“The panel needs to decide whether an extension of time to file our defence should be granted. The panel needs to know what the defence will be in order to decide this issue. There is no prejudice to the applicant at all. This case should be heard on its merits. With respect, if you do not at least put this to the Panel then in effect you are deciding the issue, which is the very issue the panel is empowered to consider. This process needs to follow the ordinary tenets of fairness. All of these communications ought to be put to the panel and the panel to decide.”
The Complainant once more expressed it objections.
6. Discussion and Findings
A. Non-Compliant Response / Extension of Time Request
The Panel is presented with two preliminary matters – (i) a request from the Respondent for additional time in which to file a Response, and (ii) whether or not to take into account the non-compliant submissions already made by the Respondent.
Under the Policy, the Panel has a broad discretion in both of these matters. It has taken into account the representations of both parties and decided that there be no extension of time for a Response but regard be given to the Respondent’s non-compliant submissions in reaching the Decision.
B. The Policy
According to paragraph 4(a) of the Policy, the Complainant must prove that:
(i) the disputed domain name is identical or confusingly similar to a trade mark or service mark in which the Complainant has rights; and
(ii) the Respondent has no rights or legitimate interests in respect of the disputed domain name; and
(iii) the disputed domain name has been registered and is being used in bad faith.
It is the responsibility of the Panel to consider whether the requirements of the Policy have been met, regardless of the fact that the Respondent failed to timely file a formal response. Having considered the Complaint and the available evidence, the Panel finds the following:
i. Identical or Confusingly Similar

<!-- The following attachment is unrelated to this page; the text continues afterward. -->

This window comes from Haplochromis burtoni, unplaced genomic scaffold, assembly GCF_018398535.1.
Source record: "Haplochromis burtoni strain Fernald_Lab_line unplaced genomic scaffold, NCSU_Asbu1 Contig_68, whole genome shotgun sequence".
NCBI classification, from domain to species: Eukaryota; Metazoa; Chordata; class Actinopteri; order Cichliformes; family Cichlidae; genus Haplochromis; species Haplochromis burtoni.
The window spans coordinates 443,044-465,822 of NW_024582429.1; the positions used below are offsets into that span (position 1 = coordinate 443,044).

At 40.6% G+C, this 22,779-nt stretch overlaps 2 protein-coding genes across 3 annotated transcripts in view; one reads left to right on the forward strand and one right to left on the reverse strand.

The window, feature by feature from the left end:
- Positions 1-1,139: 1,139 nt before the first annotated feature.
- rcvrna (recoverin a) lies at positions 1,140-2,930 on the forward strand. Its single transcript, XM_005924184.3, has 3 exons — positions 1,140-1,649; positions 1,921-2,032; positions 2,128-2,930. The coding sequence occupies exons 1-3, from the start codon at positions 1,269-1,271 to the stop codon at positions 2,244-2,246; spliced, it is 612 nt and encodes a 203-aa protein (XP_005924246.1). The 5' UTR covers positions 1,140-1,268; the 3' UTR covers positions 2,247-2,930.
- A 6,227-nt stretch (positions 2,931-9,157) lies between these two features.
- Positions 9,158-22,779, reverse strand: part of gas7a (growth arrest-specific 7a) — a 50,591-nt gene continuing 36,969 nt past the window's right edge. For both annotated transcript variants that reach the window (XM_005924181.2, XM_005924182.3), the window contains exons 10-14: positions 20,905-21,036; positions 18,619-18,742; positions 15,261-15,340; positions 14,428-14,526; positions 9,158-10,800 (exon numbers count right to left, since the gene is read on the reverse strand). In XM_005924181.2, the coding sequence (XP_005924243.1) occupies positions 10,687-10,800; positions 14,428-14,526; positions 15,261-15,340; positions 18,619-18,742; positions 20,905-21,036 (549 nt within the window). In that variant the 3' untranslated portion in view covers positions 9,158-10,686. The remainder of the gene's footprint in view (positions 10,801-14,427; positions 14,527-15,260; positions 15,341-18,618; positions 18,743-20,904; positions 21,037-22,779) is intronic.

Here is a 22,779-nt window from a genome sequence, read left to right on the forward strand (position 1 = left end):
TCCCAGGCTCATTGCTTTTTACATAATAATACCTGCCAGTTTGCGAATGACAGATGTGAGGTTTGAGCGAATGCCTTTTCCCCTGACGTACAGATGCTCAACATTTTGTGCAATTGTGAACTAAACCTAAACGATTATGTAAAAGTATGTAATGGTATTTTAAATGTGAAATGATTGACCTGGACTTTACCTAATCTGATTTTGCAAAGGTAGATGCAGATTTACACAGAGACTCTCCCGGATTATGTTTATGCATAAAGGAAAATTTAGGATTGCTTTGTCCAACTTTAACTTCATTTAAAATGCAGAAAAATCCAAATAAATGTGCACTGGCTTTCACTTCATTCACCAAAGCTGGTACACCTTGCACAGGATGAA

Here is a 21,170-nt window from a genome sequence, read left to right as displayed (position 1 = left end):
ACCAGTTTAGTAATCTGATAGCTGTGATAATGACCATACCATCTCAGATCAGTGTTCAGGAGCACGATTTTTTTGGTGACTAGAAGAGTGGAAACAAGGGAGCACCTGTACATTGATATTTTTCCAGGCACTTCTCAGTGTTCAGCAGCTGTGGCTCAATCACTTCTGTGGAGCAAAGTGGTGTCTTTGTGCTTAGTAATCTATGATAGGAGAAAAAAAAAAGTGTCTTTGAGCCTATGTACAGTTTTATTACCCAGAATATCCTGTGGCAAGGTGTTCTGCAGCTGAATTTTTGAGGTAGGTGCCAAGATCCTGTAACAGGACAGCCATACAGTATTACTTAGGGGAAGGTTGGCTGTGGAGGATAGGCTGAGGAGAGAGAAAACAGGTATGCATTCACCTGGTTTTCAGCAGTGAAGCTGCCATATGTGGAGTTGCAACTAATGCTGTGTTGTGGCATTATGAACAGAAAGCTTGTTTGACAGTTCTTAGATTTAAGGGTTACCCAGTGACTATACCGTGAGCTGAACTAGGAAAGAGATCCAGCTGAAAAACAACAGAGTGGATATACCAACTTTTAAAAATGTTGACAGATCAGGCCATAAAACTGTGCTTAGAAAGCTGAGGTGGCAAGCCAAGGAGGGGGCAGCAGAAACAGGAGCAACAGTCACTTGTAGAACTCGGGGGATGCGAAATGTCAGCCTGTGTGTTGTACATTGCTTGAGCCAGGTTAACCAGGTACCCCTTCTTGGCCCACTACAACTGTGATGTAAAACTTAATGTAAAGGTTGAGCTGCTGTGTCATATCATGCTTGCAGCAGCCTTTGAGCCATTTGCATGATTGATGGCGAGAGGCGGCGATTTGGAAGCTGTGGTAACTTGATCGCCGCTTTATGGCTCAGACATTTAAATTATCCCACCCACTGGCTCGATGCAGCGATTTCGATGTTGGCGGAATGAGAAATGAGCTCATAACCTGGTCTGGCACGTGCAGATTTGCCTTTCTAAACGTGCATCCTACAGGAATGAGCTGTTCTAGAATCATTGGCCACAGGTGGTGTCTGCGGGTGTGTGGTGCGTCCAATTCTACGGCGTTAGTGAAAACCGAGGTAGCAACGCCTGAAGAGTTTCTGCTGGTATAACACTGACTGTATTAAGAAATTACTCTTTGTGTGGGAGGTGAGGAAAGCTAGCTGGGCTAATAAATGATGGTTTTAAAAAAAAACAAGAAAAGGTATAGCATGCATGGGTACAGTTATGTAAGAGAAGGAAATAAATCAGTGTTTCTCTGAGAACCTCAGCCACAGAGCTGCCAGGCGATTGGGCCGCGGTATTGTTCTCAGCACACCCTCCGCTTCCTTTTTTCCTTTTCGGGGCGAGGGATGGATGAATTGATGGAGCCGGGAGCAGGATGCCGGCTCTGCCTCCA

Paragraph 4(a)(i) of the Policy requires a two-fold enquiry – a threshold investigation into whether a complainant has rights in a trade mark, followed by an assessment of whether the disputed domain name is identical or confusingly similar to the trade mark.
Paragraph 4(a)(i) of the Policy does not distinguish between registered and unregistered trade mark rights. It is accepted that a trade mark registered with a national authority is evidence of trade mark rights for the purposes of the Policy1 . The Complainant provides evidence of its UK national registration of the trade mark and the Panel accepts that the Complainant has trade mark rights.
The disputed domain name is legally identical to the Complainant’s trade mark since for the purposes of testing identity, the generic Top-Level Domain “.lawyer” can be ignored2 . Accordingly, the Panel finds that the Complainant has satisfied paragraph 4(a)(i) of the Policy.
ii. Rights or Legitimate Interests
The Complainant has the burden to establish that the Respondent has no rights or legitimate interests in the disputed domain name. Nevertheless, it is well-settled that the Complainant need only make out a prima facie case, after which the onus shifts to the Respondent to rebut such prima facie case by demonstrating rights or legitimate interests3 .
Notwithstanding the lack of a Response to the Complaint, paragraph 4(c) of the Policy states that any of the following circumstances, in particular but without limitation, if found by the Panel to be proved based on its evaluation of all evidence presented, shall demonstrate rights or legitimate interests to a domain name for purposes of paragraph 4(a)(ii) of the Policy:
“(i) before any notice to you of the dispute, your use of, or demonstrable preparations to use, the domain name or a name corresponding to the domain name in connection with a bona fide offering of goods or services; or
(ii) you (as an individual, business, or other organization) have been commonly known by the domain name, even if you have acquired no trademark or service mark rights; or
(iii) you are making a legitimate noncommercial or fair use of the domain name, without intent for commercial gain to misleadingly divert consumers or to tarnish the trademark or service mark at issue.”
The publicly available WhoIs database identifying the Respondent as registrant does not support any conclusion that the Respondent might be commonly known by the disputed domain name. There is no evidence that the Respondent has trade mark rights in the disputed domain name, registered or not. The disputed domain name is not in use and so the only matter that calls for consideration is the Respondent’s claim that it intends to use the domain name to host a forum for feedback and comment about the Complainant.